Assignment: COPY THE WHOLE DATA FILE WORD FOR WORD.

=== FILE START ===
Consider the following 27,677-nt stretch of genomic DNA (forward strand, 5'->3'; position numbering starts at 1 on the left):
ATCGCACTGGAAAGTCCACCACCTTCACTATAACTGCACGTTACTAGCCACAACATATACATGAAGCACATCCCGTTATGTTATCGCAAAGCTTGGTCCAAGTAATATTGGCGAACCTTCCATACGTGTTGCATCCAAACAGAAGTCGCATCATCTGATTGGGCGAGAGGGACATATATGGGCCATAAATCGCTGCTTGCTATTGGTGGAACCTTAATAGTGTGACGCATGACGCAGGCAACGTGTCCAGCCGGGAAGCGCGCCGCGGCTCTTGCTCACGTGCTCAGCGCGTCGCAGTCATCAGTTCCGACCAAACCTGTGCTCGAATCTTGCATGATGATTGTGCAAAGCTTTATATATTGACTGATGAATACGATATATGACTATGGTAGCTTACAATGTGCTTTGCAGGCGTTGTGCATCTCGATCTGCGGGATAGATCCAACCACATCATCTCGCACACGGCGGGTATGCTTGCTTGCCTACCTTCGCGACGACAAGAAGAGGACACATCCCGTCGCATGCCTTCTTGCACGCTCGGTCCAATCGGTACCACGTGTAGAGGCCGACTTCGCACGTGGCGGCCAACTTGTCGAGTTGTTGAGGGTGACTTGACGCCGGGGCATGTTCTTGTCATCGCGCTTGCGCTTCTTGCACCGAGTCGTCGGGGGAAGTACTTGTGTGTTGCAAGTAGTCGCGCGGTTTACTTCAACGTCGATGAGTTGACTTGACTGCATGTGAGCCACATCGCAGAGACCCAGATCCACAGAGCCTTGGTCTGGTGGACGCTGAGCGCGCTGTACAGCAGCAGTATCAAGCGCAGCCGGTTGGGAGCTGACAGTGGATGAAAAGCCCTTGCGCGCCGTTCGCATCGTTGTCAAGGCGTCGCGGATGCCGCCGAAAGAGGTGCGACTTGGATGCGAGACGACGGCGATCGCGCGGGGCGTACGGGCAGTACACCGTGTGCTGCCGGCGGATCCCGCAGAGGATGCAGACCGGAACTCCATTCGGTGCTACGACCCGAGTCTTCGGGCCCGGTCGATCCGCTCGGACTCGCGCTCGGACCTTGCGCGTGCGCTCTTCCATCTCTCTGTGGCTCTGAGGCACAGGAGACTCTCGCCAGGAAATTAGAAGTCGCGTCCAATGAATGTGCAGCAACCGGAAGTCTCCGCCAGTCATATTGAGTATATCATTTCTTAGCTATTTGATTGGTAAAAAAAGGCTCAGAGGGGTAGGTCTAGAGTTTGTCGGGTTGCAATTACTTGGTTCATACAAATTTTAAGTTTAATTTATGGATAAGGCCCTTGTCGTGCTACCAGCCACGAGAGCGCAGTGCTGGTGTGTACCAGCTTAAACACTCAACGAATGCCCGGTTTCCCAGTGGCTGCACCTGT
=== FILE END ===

Consider the following 27,677-nt stretch of genomic DNA (forward strand, 5'->3'; position numbering starts at 1 on the left):
ATCGCACTGGAAAGTCCACCACCTTCACTATAACTGCACGTTACTAGCCACAACATATACATGAAGCACATCCCGTTATGTTATCGCAAAGCTTGGTCCAAGTAATATTGGCGAACCTTCCATACGTGTTGCATCCAAACAGAAGTCGCATCATCTGATTGGGCGAGAGGGACATATATGGGCCATAAATCGCTGCTTGCTATTGGTGGAACCTTAATAGTGTGACGCATGACGCAGGCAACGTGTCCAGCCGGGAAGCGCGCCGCGGCTCTTGCTCACGTGCTCAGCGCGTCGCAGTCATCAGTTCCGACCAAACCTGTGCTCGAATCTTGCATGATGATTGTGCAAAGCTTTATATATTGACTGATGAATACGATATATGACTATGGTAGCTTACAATGTGCTTTGCAGGCGTTGTGCATCTCGATCTGCGGGATAGATCCAACCACATCATCTCGCACACGGCGGGTATGCTTGCTTGCCTACCTTCGCGACGACAAGAAGAGGACACATCCCGTCGCATGCCTTCTTGCACGCTCGGTCCAATCGGTACCACGTGTAGAGGCCGACTTCGCACGTGGCGGCCAACTTGTCGAGTTGTTGAGGGTGACTTGACGCCGGGGCATGTTCTTGTCATCGCGCTTGCGCTTCTTGCACCGAGTCGTCGGGGGAAGTACTTGTGTGTTGCAAGTAGTCGCGCGGTTTACTTCAACGTCGATGAGTTGACTTGACTGCATGTGAGCCACATCGCAGAGACCCAGATCCACAGAGCCTTGGTCTGGTGGACGCTGAGCGCGCTGTACAGCAGCAGTATCAAGCGCAGCCGGTTGGGAGCTGACAGTGGATGAAAAGCCCTTGCGCGCCGTTCGCATCGTTGTCAAGGCGTCGCGGATGCCGCCGAAAGAGGTGCGACTTGGATGCGAGACGACGGCGATCGCGCGGGGCGTACGGGCAGTACACCGTGTGCTGCCGGCGGATCCCGCAGAGGATGCAGACCGGAACTCCATTCGGTGCTACGACCCGAGTCTTCGGGCCCGGTCGATCCGCTCGGACTCGCGCTCGGACCTTGCGCGTGCGCTCTTCCATCTCTCTGTGGCTCTGAGGCACAGGAGACTCTCGCCAGGAAATTAGAAGTCGCGTCCAATGAATGTGCAGCAACCGGAAGTCTCCGCCAGTCATATTGAGTATATCATTTCTTAGCTATTTGATTGGTAAAAAAAGGCTCAGAGGGGTAGGTCTAGAGTTTGTCGGGTTGCAATTACTTGGTTCATACAAATTTTAAGTTTAATTTATGGATAAGGCCCTTGTCGTGCTACCAGCCACGAGAGCGCAGTGCTGGTGTGTACCAGCTTAAACACTCAACGAATGCCCGGTTTCCCAGTGGCTGCACCTGT